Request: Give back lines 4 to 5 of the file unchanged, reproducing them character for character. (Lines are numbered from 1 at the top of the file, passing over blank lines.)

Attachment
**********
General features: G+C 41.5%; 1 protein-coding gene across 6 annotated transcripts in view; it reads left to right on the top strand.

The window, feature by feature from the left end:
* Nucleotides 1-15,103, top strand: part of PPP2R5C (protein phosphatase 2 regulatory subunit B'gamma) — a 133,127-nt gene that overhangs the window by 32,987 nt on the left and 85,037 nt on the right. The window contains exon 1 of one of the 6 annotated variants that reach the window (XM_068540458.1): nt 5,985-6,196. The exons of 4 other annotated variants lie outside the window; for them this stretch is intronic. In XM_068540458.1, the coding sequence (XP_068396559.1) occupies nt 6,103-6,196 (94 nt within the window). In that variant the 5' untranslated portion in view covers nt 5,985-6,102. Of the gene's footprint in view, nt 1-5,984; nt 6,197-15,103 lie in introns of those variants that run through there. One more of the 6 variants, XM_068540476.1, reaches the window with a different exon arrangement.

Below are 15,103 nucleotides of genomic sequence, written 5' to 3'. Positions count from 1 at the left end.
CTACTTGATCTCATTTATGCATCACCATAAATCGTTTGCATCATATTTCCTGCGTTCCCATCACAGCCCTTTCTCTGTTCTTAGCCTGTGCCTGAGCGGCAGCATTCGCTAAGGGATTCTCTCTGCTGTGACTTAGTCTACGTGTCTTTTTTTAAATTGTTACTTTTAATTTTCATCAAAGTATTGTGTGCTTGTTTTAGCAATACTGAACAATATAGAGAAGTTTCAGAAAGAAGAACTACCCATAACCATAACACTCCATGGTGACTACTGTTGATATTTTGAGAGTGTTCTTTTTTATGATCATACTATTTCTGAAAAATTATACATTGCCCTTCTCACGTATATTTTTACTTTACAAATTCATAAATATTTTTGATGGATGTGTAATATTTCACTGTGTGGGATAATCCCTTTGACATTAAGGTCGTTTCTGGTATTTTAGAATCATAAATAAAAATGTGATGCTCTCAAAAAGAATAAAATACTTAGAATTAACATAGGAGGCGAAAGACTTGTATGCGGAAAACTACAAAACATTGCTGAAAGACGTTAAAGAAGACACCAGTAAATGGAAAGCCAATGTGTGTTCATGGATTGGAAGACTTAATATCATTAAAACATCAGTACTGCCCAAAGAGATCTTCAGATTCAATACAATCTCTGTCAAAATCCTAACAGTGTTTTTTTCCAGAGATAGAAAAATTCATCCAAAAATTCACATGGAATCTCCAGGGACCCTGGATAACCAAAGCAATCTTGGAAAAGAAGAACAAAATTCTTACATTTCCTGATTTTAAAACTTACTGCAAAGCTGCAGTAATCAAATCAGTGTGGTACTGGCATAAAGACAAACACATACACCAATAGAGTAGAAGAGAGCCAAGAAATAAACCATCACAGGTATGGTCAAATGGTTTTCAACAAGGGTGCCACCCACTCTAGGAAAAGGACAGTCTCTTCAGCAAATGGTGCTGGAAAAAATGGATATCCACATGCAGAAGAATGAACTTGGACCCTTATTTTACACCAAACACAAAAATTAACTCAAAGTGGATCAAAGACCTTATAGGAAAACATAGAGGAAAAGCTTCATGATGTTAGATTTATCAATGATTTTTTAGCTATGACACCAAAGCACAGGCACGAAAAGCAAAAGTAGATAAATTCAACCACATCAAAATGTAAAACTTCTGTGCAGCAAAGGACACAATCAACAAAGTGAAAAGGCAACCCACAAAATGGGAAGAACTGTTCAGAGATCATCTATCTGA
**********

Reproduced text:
Below are 15,103 nucleotides of genomic sequence, written 5' to 3'. Positions count from 1 at the left end.
CTACTTGATCTCATTTATGCATCACCATAAATCGTTTGCATCATATTTCCTGCGTTCCCATCACAGCCCTTTCTCTGTTCTTAGCCTGTGCCTGAGCGGCAGCATTCGCTAAGGGATTCTCTCTGCTGTGACTTAGTCTACGTGTCTTTTTTTAAATTGTTACTTTTAATTTTCATCAAAGTATTGTGTGCTTGTTTTAGCAATACTGAACAATATAGAGAAGTTTCAGAAAGAAGAACTACCCATAACCATAACACTCCATGGTGACTACTGTTGATATTTTGAGAGTGTTCTTTTTTATGATCATACTATTTCTGAAAAATTATACATTGCCCTTCTCACGTATATTTTTACTTTACAAATTCATAAATATTTTTGATGGATGTGTAATATTTCACTGTGTGGGATAATCCCTTTGACATTAAGGTCGTTTCTGGTATTTTAGAATCATAAATAAAAATGTGATGCTCTCAAAAAGAATAAAATACTTAGAATTAACATAGGAGGCGAAAGACTTGTATGCGGAAAACTACAAAACATTGCTGAAAGACGTTAAAGAAGACACCAGTAAATGGAAAGCCAATGTGTGTTCATGGATTGGAAGACTTAATATCATTAAAACATCAGTACTGCCCAAAGAGATCTTCAGATTCAATACAATCTCTGTCAAAATCCTAACAGTGTTTTTTTCCAGAGATAGAAAAATTCATCCAAAAATTCACATGGAATCTCCAGGGACCCTGGATAACCAAAGCAATCTTGGAAAAGAAGAACAAAATTCTTACATTTCCTGATTTTAAAACTTACTGCAAAGCTGCAGTAATCAAATCAGTGTGGTACTGGCATAAAGACAAACACATACACCAATAGAGTAGAAGAGAGCCAAGAAATAAACCATCACAGGTATGGTCAAATGGTTTTCAACAAGGGTGCCACCCACTCTAGGAAAAGGACAGTCTCTTCAGCAAATGGTGCTGGAAAAAATGGATATCCACATGCAGAAGAATGAACTTGGACCCTTATTTTACACCAAACACAAAAATTAACTCAAAGTGGATCAAAGACCTTATAGGAAAACATAGAGGAAAAGCTTCATGATGTTAGATTTATCAATGATTTTTTAGCTATGACACCAAAGCACAGGCACGAAAAGCAAAAGTAGATAAATTCAACCACATCAAAATGTAAAACTTCTGTGCAGCAAAGGACACAATCAACAAAGTGAAAAGGCAACCCACAAAATGGGAAGAACTGTTCAGAGATCATCTATCTGA